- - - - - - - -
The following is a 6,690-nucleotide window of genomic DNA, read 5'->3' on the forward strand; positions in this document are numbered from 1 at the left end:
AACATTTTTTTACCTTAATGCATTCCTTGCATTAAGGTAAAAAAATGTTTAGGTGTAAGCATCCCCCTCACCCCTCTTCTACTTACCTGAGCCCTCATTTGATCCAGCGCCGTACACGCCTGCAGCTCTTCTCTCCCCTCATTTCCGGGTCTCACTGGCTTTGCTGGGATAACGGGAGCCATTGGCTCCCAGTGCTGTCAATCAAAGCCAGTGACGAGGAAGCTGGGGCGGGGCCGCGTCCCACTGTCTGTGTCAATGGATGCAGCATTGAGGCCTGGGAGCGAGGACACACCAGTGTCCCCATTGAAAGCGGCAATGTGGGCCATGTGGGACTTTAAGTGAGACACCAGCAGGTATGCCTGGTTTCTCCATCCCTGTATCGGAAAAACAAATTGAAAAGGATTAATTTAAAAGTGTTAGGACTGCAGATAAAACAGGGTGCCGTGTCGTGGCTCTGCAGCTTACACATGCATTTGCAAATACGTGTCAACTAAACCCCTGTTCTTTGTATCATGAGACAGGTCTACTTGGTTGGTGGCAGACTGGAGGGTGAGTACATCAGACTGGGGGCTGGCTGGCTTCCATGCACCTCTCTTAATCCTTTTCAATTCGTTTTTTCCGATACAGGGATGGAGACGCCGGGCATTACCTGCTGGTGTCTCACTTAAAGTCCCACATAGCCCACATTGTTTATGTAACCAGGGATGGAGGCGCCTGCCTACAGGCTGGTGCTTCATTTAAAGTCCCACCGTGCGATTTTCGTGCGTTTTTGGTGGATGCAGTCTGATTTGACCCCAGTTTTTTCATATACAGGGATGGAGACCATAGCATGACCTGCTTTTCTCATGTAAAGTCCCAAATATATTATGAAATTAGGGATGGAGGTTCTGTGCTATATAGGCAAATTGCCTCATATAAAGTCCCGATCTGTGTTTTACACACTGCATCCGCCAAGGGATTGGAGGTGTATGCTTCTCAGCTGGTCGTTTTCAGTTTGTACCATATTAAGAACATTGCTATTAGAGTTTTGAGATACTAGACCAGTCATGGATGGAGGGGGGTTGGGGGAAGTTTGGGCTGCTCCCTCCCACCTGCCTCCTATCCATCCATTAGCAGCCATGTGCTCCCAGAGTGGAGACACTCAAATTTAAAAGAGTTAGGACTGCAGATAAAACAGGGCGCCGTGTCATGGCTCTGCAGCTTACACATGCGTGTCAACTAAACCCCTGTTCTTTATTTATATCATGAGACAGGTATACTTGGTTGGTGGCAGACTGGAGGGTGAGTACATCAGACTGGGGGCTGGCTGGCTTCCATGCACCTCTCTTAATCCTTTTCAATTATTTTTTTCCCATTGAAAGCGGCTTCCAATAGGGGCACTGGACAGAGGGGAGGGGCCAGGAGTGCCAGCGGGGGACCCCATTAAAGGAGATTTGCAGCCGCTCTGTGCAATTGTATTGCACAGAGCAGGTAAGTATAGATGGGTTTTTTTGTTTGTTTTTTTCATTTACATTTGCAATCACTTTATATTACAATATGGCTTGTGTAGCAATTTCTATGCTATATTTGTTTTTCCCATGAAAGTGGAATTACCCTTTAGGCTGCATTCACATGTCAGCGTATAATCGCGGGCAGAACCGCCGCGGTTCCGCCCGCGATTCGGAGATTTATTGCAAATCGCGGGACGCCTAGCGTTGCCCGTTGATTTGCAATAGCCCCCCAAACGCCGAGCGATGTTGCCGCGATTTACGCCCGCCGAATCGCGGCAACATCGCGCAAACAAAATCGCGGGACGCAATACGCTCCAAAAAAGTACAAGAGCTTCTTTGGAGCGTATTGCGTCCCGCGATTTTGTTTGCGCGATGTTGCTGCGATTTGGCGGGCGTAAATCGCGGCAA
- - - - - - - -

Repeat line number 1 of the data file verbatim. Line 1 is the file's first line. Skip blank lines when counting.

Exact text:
The following is a 6,690-nucleotide window of genomic DNA, read 5'->3' on the forward strand; positions in this document are numbered from 1 at the left end: